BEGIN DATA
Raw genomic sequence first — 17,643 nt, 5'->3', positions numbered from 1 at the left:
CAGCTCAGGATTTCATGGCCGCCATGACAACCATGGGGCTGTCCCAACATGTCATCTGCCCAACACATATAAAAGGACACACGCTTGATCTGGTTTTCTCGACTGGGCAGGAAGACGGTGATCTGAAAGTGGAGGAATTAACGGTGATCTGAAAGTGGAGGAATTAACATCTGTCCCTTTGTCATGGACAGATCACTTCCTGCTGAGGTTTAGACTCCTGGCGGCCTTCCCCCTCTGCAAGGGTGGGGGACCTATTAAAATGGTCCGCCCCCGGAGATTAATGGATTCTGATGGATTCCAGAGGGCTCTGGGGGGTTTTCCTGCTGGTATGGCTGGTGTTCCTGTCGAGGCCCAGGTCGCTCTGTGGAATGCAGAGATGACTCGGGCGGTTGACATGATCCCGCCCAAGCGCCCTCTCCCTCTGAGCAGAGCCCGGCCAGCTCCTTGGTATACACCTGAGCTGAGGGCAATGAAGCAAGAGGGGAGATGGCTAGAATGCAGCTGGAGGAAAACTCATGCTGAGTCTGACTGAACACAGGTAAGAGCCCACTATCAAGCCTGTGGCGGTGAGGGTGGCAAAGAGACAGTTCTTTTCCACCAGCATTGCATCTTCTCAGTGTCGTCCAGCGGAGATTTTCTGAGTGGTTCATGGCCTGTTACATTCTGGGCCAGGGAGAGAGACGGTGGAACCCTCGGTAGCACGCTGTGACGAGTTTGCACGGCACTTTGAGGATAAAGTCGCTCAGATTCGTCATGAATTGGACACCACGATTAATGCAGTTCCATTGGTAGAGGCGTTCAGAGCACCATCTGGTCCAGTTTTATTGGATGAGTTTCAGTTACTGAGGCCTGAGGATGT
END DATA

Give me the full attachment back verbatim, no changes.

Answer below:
Raw genomic sequence first — 17,643 nt, 5'->3', positions numbered from 1 at the left:
CAGCTCAGGATTTCATGGCCGCCATGACAACCATGGGGCTGTCCCAACATGTCATCTGCCCAACACATATAAAAGGACACACGCTTGATCTGGTTTTCTCGACTGGGCAGGAAGACGGTGATCTGAAAGTGGAGGAATTAACGGTGATCTGAAAGTGGAGGAATTAACATCTGTCCCTTTGTCATGGACAGATCACTTCCTGCTGAGGTTTAGACTCCTGGCGGCCTTCCCCCTCTGCAAGGGTGGGGGACCTATTAAAATGGTCCGCCCCCGGAGATTAATGGATTCTGATGGATTCCAGAGGGCTCTGGGGGGTTTTCCTGCTGGTATGGCTGGTGTTCCTGTCGAGGCCCAGGTCGCTCTGTGGAATGCAGAGATGACTCGGGCGGTTGACATGATCCCGCCCAAGCGCCCTCTCCCTCTGAGCAGAGCCCGGCCAGCTCCTTGGTATACACCTGAGCTGAGGGCAATGAAGCAAGAGGGGAGATGGCTAGAATGCAGCTGGAGGAAAACTCATGCTGAGTCTGACTGAACACAGGTAAGAGCCCACTATCAAGCCTGTGGCGGTGAGGGTGGCAAAGAGACAGTTCTTTTCCACCAGCATTGCATCTTCTCAGTGTCGTCCAGCGGAGATTTTCTGAGTGGTTCATGGCCTGTTACATTCTGGGCCAGGGAGAGAGACGGTGGAACCCTCGGTAGCACGCTGTGACGAGTTTGCACGGCACTTTGAGGATAAAGTCGCTCAGATTCGTCATGAATTGGACACCACGATTAATGCAGTTCCATTGGTAGAGGCGTTCAGAGCACCATCTGGTCCAGTTTTATTGGATGAGTTTCAGTTACTGAGGCCTGAGGATGT